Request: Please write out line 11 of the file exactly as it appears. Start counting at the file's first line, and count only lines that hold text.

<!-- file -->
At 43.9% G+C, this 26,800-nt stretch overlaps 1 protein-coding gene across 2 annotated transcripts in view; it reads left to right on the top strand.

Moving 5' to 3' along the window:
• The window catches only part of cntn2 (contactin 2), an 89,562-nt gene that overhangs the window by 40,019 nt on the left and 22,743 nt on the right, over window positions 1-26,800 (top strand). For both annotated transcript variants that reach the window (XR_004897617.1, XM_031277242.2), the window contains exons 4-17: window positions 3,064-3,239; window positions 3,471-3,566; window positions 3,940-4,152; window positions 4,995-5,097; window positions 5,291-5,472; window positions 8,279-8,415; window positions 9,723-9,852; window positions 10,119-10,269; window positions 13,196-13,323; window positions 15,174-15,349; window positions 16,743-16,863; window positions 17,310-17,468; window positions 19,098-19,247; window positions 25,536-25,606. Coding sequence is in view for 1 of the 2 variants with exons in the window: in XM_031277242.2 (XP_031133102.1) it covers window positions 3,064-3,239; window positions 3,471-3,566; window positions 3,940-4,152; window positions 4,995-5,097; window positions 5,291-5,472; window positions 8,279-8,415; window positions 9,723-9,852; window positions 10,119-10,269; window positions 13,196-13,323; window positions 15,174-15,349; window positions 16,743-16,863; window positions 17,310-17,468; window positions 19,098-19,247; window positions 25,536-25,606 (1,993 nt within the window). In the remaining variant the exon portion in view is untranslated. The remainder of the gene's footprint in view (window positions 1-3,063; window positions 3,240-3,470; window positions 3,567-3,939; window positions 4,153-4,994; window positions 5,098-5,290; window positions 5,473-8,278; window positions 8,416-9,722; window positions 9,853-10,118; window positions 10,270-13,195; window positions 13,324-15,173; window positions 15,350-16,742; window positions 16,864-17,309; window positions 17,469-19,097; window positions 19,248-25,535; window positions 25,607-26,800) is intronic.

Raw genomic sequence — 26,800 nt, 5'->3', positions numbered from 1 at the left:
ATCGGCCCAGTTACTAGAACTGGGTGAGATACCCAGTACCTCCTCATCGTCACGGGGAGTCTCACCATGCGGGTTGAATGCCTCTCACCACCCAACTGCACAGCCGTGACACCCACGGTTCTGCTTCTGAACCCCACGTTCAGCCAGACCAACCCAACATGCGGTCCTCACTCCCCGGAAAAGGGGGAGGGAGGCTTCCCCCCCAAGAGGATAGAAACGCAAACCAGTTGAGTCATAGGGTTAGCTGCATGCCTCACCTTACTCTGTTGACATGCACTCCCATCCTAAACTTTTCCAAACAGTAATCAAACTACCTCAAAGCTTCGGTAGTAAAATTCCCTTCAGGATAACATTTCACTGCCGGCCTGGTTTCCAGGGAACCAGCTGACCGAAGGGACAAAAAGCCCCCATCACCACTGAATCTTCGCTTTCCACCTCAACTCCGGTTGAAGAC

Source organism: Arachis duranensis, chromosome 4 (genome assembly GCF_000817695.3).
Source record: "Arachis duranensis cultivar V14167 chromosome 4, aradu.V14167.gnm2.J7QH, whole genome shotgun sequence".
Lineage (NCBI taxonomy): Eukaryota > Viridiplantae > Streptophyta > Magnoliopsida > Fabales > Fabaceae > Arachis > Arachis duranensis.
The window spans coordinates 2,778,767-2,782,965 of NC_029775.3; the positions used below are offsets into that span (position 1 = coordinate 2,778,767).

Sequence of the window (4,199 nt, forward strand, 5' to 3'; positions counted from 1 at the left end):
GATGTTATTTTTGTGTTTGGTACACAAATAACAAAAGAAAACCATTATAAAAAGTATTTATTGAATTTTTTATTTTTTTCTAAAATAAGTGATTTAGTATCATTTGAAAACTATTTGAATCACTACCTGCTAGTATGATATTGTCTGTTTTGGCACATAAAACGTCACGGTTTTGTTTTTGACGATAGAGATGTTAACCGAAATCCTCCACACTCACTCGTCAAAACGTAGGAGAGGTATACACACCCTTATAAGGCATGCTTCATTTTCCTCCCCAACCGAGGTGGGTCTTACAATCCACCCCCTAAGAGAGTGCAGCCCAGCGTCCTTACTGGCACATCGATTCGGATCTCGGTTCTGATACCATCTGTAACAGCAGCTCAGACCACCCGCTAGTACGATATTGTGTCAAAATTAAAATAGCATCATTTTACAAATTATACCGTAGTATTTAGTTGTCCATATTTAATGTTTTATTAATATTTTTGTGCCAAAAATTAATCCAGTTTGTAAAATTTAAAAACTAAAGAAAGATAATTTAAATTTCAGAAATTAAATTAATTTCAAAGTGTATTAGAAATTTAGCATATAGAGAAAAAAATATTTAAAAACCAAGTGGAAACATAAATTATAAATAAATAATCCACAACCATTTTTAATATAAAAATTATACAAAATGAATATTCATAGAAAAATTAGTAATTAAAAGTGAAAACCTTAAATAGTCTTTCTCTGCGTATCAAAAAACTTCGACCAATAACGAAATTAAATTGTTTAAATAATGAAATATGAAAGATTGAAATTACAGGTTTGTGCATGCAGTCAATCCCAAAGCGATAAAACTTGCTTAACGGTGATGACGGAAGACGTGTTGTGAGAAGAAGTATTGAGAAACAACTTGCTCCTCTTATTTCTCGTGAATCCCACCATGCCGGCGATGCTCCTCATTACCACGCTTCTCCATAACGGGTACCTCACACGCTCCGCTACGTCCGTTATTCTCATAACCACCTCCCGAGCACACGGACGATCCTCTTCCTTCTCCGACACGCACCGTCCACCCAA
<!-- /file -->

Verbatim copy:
GATGTTATTTTTGTGTTTGGTACACAAATAACAAAAGAAAACCATTATAAAAAGTATTTATTGAATTTTTTATTTTTTTCTAAAATAAGTGATTTAGTATCATTTGAAAACTATTTGAATCACTACCTGCTAGTATGATATTGTCTGTTTTGGCACATAAAACGTCACGGTTTTGTTTTTGACGATAGAGATGTTAACCGAAATCCTCCACACTCACTCGTCAAAACGTAGGAGAGGTATACACACCCTTATAAGGCATGCTTCATTTTCCTCCCCAACCGAGGTGGGTCTTACAATCCACCCCCTAAGAGAGTGCAGCCCAGCGTCCTTACTGGCACATCGATTCGGATCTCGGTTCTGATACCATCTGTAACAGCAGCTCAGACCACCCGCTAGTACGATATTGTGTCAAAATTAAAATAGCATCATTTTACAAATTATACCGTAGTATTTAGTTGTCCATATTTAATGTTTTATTAATATTTTTGTGCCAAAAATTAATCCAGTTTGTAAAATTTAAAAACTAAAGAAAGATAATTTAAATTTCAGAAATTAAATTAATTTCAAAGTGTATTAGAAATTTAGCATATAGAGAAAAAAATATTTAAAAACCAAGTGGAAACATAAATTATAAATAAATAATCCACAACCATTTTTAATATAAAAATTATACAAAATGAATATTCATAGAAAAATTAGTAATTAAAAGTGAAAACCTTAAATAGTCTTTCTCTGCGTATCAAAAAACTTCGACCAATAACGAAATTAAATTGTTTAAATAATGAAATATGAAAGATTGAAATTACAGGTTTGTGCATGCAGTCAATCCCAAAGCGATAAAACTTGCTTAACGGTGATGACGGAAGACGTGTTGTGAGAAGAAGTATTGAGAAACAACTTGCTCCTCTTATTTCTCGTGAATCCCACCATGCCGGCGATGCTCCTCATTACCACGCTTCTCCATAACGGGTACCTCACACGCTCCGCTACGTCCGTTATTCTCATAACCACCTCCCGAGCACACGGACGATCCTCTTCCTTCTCCGACACGCACCGTCCACCCAA